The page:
Weather Service International of Bedford, Mass., is probably the nation's largest data service, and includes among its clients the European edition of USA Today. The firm and its forecasting business, Weather Services Co., grossed $10 million in 1984, according to WSC President Paul Leavitt.
WSI's biggest clients are in the media and noncommercial aviation. WSC tailors forecasts for clients in agriculture and other industries at fees ranging from $60 to $100 per hour, Leavitt said.
Some clients, such as local governments, keep WSC consultants on retainer to warn them of weather extremes so that they know, for instance, when to send out workers to remove snow from city streets.
Earnings of weather consultants vary with expertise and experience. The median salary for private meteorologists was about $36,000 in 1983, according to NWS estimates. Forensic meteorologists charge about $70 per hour. An experienced consultant hired to predict rainfall levels for a dam project can command $200 to $400 per day plus expenses.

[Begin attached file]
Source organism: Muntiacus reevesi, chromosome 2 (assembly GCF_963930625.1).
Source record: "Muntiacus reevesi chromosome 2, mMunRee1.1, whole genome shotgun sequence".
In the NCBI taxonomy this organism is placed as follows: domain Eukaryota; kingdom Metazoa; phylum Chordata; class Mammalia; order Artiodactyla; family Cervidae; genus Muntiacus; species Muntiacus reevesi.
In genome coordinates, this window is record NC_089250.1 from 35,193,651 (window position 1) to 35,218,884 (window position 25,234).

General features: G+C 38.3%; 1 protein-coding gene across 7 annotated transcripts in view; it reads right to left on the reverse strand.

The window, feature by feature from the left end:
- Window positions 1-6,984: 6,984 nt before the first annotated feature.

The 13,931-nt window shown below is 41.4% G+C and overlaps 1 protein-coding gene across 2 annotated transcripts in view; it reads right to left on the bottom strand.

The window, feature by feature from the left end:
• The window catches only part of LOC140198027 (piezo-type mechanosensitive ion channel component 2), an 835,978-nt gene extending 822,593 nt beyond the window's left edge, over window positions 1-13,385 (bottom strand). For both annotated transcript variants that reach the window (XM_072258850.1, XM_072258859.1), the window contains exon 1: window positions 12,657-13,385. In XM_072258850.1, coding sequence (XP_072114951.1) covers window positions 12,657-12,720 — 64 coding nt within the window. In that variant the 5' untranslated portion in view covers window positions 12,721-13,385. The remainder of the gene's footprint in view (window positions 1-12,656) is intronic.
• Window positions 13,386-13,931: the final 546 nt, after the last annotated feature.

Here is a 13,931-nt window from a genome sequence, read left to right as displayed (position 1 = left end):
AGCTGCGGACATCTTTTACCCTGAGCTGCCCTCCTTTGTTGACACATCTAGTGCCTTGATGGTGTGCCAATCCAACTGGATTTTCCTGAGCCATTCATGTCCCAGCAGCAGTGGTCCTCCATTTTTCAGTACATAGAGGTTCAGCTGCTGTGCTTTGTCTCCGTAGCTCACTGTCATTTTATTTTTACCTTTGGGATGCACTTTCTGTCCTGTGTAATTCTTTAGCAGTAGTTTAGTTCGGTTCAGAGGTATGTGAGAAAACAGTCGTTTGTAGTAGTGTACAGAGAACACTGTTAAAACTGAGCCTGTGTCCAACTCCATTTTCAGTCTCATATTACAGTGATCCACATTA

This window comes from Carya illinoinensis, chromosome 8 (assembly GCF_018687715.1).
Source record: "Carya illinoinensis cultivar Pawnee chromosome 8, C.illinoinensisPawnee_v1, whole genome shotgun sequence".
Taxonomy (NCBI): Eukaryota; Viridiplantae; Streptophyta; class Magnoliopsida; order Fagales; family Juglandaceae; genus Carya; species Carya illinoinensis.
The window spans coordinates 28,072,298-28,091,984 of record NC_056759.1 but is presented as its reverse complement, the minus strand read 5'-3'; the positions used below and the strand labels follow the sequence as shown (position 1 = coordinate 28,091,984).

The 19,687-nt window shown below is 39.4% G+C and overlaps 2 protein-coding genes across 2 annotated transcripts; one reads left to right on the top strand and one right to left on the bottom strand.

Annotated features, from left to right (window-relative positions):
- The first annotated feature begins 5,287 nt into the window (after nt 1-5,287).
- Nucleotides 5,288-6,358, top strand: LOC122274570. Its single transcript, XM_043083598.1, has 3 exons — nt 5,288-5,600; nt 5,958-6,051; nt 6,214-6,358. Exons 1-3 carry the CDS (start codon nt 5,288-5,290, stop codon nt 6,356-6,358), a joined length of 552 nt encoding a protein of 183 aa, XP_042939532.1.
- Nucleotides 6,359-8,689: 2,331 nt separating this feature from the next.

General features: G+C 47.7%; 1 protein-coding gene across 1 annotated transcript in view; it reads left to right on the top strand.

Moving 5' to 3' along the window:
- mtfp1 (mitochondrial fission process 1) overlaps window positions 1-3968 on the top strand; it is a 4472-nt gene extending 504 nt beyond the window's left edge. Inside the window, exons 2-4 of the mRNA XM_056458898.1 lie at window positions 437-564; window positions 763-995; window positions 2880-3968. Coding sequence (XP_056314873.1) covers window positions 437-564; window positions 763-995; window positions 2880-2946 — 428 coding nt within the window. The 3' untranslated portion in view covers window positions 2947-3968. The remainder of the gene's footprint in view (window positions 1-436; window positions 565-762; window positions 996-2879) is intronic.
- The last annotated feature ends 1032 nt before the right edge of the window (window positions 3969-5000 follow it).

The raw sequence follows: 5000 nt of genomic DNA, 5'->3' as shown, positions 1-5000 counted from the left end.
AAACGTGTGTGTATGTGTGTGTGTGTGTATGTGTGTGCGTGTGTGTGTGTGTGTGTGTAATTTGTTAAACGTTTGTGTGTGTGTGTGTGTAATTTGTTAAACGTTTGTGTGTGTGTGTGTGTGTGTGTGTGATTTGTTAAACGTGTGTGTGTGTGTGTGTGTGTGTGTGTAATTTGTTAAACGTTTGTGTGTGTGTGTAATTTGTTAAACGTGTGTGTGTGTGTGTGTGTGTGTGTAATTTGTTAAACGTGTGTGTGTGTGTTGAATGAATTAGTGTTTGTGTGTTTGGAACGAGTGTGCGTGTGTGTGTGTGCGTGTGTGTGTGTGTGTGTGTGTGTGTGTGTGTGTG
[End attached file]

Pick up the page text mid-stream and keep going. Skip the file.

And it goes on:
The best paid, however, are the nation's approximately 500 radio and television weather forecasters, whose salaries average about $40,000 but whose total compensation from all clients can be as high as $300,000 for some of the best-known cable and network personalities.
Gordon Barnes, weatherman for WDVM-Channel 9 in Washington, supplements his income by making regular, on-air forecasts for eight radio stations, one as far away as Arkansas, via telephone from his home. Barnes bases his forecasts on NWS surface maps, sent by satellite, that he gets from a facsimile machine at home, and on information from a weather data service he reaches by phone. The maps provide information on wind speeds, cloud cover and rain or snow in the specific areas for which he makes his forecasts.
"The secret to success is to make your own forecast," said Barnes, a native of Bermuda and a former meteorologist for Pan Am. "Some people believe that you have to be in the location to make a forecast, and that's not true, as long as you understand the weather peculiarities of a certain area."
While the NWS offers greater access to its weather observations, some say the federal government also should cut back some of its forecast services, such as the frost and freeze warnings it issues to benefit farmers and cattle ranchers. So far, Congress has blocked that proposal.
But if it does happen, the private sector is well-equipped to pick up the service, and not necessarily at extra cost to the weather-conscious, others say.
The public gets weather information "mostly from radio, television and newspapers," Leavitt said. "If the government took any of its services away, the radio and TV stations would pick up the information as a service to listeners."